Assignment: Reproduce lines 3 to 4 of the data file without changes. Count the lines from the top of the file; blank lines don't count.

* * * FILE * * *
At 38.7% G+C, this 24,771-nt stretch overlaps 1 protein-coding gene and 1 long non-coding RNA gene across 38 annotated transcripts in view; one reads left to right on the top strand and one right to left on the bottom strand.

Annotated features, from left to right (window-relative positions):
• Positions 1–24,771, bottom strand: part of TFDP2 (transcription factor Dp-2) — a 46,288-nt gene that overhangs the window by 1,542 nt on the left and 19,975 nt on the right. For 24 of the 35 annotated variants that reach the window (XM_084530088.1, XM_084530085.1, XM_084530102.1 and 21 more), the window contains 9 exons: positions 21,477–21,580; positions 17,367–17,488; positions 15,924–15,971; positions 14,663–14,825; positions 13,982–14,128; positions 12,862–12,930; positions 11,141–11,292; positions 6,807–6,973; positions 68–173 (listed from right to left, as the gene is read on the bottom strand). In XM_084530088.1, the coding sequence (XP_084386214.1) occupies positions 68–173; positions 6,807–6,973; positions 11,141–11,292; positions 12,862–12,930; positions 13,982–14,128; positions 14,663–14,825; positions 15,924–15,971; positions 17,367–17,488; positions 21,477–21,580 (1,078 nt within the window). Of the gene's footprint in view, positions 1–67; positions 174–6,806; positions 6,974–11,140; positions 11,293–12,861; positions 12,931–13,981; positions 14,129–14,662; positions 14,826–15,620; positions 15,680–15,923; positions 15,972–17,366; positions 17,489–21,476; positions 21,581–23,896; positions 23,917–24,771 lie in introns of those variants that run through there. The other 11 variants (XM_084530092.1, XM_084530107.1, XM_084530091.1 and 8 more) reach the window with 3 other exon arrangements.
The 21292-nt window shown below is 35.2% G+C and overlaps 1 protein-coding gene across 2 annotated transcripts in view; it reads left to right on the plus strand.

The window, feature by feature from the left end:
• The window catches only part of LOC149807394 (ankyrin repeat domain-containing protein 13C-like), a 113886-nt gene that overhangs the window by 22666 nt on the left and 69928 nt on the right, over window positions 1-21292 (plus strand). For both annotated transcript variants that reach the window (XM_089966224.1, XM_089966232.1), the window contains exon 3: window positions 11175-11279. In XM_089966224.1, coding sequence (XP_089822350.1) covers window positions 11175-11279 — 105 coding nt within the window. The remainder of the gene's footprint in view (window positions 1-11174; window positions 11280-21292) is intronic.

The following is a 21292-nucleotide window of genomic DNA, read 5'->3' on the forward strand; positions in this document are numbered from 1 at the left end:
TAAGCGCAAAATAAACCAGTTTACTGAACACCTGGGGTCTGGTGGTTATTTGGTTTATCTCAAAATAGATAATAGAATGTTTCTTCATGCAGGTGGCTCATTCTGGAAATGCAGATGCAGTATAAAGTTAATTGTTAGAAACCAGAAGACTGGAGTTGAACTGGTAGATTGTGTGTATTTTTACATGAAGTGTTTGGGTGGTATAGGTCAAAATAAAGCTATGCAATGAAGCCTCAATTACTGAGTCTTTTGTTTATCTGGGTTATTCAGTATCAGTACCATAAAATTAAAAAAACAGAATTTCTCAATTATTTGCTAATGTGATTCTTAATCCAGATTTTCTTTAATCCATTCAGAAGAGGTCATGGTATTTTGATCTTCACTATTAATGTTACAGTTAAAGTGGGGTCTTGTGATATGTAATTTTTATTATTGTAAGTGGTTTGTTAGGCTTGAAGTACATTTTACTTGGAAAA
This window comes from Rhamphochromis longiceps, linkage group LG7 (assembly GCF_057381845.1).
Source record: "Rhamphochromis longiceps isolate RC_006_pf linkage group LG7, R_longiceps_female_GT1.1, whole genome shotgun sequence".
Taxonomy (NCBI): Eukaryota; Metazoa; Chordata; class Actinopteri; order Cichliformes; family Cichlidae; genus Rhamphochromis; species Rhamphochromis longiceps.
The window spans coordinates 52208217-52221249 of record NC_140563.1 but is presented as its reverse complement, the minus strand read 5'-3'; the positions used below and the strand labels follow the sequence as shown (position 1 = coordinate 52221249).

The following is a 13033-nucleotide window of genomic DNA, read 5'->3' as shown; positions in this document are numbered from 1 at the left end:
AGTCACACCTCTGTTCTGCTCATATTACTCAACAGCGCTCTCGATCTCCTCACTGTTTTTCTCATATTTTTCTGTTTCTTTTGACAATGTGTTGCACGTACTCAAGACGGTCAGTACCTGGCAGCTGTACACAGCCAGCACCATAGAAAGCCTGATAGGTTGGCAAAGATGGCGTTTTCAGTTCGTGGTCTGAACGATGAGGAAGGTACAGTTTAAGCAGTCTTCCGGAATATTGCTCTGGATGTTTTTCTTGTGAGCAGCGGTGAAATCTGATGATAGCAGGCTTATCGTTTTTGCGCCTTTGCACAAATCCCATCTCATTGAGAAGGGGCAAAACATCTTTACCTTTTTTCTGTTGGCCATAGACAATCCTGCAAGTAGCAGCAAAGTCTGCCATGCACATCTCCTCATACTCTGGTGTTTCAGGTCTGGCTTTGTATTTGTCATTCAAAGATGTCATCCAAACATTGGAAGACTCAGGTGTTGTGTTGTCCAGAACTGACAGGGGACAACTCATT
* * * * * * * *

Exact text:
• Positions 1–24,771, bottom strand: part of TFDP2 (transcription factor Dp-2) — a 46,288-nt gene that overhangs the window by 1,542 nt on the left and 19,975 nt on the right. For 24 of the 35 annotated variants that reach the window (XM_084530088.1, XM_084530085.1, XM_084530102.1 and 21 more), the window contains 9 exons: positions 21,477–21,580; positions 17,367–17,488; positions 15,924–15,971; positions 14,663–14,825; positions 13,982–14,128; positions 12,862–12,930; positions 11,141–11,292; positions 6,807–6,973; positions 68–173 (listed from right to left, as the gene is read on the bottom strand). In XM_084530088.1, the coding sequence (XP_084386214.1) occupies positions 68–173; positions 6,807–6,973; positions 11,141–11,292; positions 12,862–12,930; positions 13,982–14,128; positions 14,663–14,825; positions 15,924–15,971; positions 17,367–17,488; positions 21,477–21,580 (1,078 nt within the window). Of the gene's footprint in view, positions 1–67; positions 174–6,806; positions 6,974–11,140; positions 11,293–12,861; positions 12,931–13,981; positions 14,129–14,662; positions 14,826–15,620; positions 15,680–15,923; positions 15,972–17,366; positions 17,489–21,476; positions 21,581–23,896; positions 23,917–24,771 lie in introns of those variants that run through there. The other 11 variants (XM_084530092.1, XM_084530107.1, XM_084530091.1 and 8 more) reach the window with 3 other exon arrangements.
The 21292-nt window shown below is 35.2% G+C and overlaps 1 protein-coding gene across 2 annotated transcripts in view; it reads left to right on the plus strand.